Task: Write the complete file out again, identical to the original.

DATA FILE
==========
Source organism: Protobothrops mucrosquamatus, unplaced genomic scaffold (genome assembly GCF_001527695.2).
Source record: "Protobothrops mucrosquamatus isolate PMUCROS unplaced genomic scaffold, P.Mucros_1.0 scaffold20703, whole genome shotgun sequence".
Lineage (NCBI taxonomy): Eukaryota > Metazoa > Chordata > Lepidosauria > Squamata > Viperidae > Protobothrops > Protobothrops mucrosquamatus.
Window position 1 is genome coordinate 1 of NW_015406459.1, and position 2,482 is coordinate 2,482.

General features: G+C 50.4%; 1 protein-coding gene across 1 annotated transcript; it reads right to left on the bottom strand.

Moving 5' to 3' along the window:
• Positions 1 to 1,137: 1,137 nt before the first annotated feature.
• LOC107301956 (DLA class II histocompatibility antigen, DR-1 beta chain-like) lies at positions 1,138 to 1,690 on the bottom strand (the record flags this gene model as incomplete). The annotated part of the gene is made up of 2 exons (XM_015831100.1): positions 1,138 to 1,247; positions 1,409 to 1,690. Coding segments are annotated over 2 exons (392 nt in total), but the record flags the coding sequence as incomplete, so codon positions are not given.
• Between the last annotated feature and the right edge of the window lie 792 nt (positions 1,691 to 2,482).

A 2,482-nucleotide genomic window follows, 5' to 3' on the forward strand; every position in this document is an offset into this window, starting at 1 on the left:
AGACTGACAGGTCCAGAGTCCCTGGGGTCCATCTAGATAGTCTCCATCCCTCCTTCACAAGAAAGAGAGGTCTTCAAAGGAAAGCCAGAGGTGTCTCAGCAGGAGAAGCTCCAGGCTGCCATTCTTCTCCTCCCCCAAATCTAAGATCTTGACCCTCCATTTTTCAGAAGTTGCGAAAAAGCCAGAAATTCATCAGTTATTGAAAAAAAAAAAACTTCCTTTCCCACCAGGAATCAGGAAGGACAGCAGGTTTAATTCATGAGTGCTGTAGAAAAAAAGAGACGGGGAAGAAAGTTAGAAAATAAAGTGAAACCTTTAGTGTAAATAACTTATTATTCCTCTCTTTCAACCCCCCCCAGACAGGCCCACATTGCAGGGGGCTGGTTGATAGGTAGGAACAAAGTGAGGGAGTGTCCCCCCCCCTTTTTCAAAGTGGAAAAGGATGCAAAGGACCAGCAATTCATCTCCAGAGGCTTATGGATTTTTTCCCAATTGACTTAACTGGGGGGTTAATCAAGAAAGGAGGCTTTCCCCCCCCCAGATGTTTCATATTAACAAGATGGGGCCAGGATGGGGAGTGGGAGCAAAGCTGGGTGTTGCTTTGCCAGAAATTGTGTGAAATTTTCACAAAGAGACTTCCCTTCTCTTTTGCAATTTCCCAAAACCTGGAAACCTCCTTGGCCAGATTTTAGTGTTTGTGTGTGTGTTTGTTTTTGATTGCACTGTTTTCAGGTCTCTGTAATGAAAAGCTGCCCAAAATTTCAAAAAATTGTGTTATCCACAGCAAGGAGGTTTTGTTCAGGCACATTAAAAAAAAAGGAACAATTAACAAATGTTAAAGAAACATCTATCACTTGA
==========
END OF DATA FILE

Source organism: Protobothrops mucrosquamatus, unplaced genomic scaffold (genome assembly GCF_001527695.2).
Source record: "Protobothrops mucrosquamatus isolate PMUCROS unplaced genomic scaffold, P.Mucros_1.0 scaffold20703, whole genome shotgun sequence".
Lineage (NCBI taxonomy): Eukaryota > Metazoa > Chordata > Lepidosauria > Squamata > Viperidae > Protobothrops > Protobothrops mucrosquamatus.
Window position 1 is genome coordinate 1 of NW_015406459.1, and position 2,482 is coordinate 2,482.

General features: G+C 50.4%; 1 protein-coding gene across 1 annotated transcript; it reads right to left on the bottom strand.

Moving 5' to 3' along the window:
• Positions 1 to 1,137: 1,137 nt before the first annotated feature.
• LOC107301956 (DLA class II histocompatibility antigen, DR-1 beta chain-like) lies at positions 1,138 to 1,690 on the bottom strand (the record flags this gene model as incomplete). The annotated part of the gene is made up of 2 exons (XM_015831100.1): positions 1,138 to 1,247; positions 1,409 to 1,690. Coding segments are annotated over 2 exons (392 nt in total), but the record flags the coding sequence as incomplete, so codon positions are not given.
• Between the last annotated feature and the right edge of the window lie 792 nt (positions 1,691 to 2,482).

A 2,482-nucleotide genomic window follows, 5' to 3' on the forward strand; every position in this document is an offset into this window, starting at 1 on the left:
AGACTGACAGGTCCAGAGTCCCTGGGGTCCATCTAGATAGTCTCCATCCCTCCTTCACAAGAAAGAGAGGTCTTCAAAGGAAAGCCAGAGGTGTCTCAGCAGGAGAAGCTCCAGGCTGCCATTCTTCTCCTCCCCCAAATCTAAGATCTTGACCCTCCATTTTTCAGAAGTTGCGAAAAAGCCAGAAATTCATCAGTTATTGAAAAAAAAAAAACTTCCTTTCCCACCAGGAATCAGGAAGGACAGCAGGTTTAATTCATGAGTGCTGTAGAAAAAAAGAGACGGGGAAGAAAGTTAGAAAATAAAGTGAAACCTTTAGTGTAAATAACTTATTATTCCTCTCTTTCAACCCCCCCCAGACAGGCCCACATTGCAGGGGGCTGGTTGATAGGTAGGAACAAAGTGAGGGAGTGTCCCCCCCCCTTTTTCAAAGTGGAAAAGGATGCAAAGGACCAGCAATTCATCTCCAGAGGCTTATGGATTTTTTCCCAATTGACTTAACTGGGGGGTTAATCAAGAAAGGAGGCTTTCCCCCCCCCAGATGTTTCATATTAACAAGATGGGGCCAGGATGGGGAGTGGGAGCAAAGCTGGGTGTTGCTTTGCCAGAAATTGTGTGAAATTTTCACAAAGAGACTTCCCTTCTCTTTTGCAATTTCCCAAAACCTGGAAACCTCCTTGGCCAGATTTTAGTGTTTGTGTGTGTGTTTGTTTTTGATTGCACTGTTTTCAGGTCTCTGTAATGAAAAGCTGCCCAAAATTTCAAAAAATTGTGTTATCCACAGCAAGGAGGTTTTGTTCAGGCACATTAAAAAAAAAGGAACAATTAACAAATGTTAAAGAAACATCTATCACTTGA